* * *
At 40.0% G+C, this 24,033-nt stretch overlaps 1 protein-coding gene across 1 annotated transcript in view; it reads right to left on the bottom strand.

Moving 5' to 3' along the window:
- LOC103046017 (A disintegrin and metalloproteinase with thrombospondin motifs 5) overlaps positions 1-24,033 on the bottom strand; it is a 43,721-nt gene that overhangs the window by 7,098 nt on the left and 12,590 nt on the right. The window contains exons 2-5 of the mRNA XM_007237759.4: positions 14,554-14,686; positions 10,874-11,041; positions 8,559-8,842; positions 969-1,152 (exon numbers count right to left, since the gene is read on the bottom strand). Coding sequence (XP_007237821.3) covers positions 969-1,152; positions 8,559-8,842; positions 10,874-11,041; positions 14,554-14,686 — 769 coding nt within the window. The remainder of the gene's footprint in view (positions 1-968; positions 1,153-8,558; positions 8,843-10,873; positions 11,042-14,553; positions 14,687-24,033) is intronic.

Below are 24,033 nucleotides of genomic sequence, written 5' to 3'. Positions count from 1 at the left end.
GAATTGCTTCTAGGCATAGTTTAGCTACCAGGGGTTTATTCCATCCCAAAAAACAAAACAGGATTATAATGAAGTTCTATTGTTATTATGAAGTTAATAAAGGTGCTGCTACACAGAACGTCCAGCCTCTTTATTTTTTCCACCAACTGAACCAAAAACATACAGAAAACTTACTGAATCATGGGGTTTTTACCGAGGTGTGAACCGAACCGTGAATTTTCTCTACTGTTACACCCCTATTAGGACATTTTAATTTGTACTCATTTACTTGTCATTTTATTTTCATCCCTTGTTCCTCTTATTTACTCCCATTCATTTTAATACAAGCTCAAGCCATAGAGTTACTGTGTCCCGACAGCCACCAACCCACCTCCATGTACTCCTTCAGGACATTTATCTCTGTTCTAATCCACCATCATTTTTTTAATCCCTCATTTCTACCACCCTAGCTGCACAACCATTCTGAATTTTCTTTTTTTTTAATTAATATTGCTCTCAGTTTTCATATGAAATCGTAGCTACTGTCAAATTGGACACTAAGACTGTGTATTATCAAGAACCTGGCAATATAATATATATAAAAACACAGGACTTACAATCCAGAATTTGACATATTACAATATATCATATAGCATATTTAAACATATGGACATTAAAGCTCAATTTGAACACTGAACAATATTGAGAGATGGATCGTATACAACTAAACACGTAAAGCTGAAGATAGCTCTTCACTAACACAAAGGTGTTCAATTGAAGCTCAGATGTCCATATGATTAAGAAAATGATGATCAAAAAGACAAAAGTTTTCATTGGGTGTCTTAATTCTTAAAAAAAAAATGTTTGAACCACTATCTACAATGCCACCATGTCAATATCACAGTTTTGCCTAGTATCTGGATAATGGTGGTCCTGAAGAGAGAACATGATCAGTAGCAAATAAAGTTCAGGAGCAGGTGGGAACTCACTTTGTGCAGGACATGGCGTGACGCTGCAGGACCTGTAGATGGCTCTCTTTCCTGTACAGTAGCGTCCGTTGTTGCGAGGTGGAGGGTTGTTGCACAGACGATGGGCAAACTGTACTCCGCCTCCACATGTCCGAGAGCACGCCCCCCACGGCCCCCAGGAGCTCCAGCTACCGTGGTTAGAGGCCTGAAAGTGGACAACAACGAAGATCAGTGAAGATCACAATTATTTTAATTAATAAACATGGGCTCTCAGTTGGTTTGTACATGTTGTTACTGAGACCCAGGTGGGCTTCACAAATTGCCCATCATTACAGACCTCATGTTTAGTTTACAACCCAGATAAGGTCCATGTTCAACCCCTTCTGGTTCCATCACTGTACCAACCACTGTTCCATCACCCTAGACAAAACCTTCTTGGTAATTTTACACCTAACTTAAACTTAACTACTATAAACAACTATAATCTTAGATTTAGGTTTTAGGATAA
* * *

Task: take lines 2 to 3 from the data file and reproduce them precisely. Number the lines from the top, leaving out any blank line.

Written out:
Moving 5' to 3' along the window:
- LOC103046017 (A disintegrin and metalloproteinase with thrombospondin motifs 5) overlaps positions 1-24,033 on the bottom strand; it is a 43,721-nt gene that overhangs the window by 7,098 nt on the left and 12,590 nt on the right. The window contains exons 2-5 of the mRNA XM_007237759.4: positions 14,554-14,686; positions 10,874-11,041; positions 8,559-8,842; positions 969-1,152 (exon numbers count right to left, since the gene is read on the bottom strand). Coding sequence (XP_007237821.3) covers positions 969-1,152; positions 8,559-8,842; positions 10,874-11,041; positions 14,554-14,686 — 769 coding nt within the window. The remainder of the gene's footprint in view (positions 1-968; positions 1,153-8,558; positions 8,843-10,873; positions 11,042-14,553; positions 14,687-24,033) is intronic.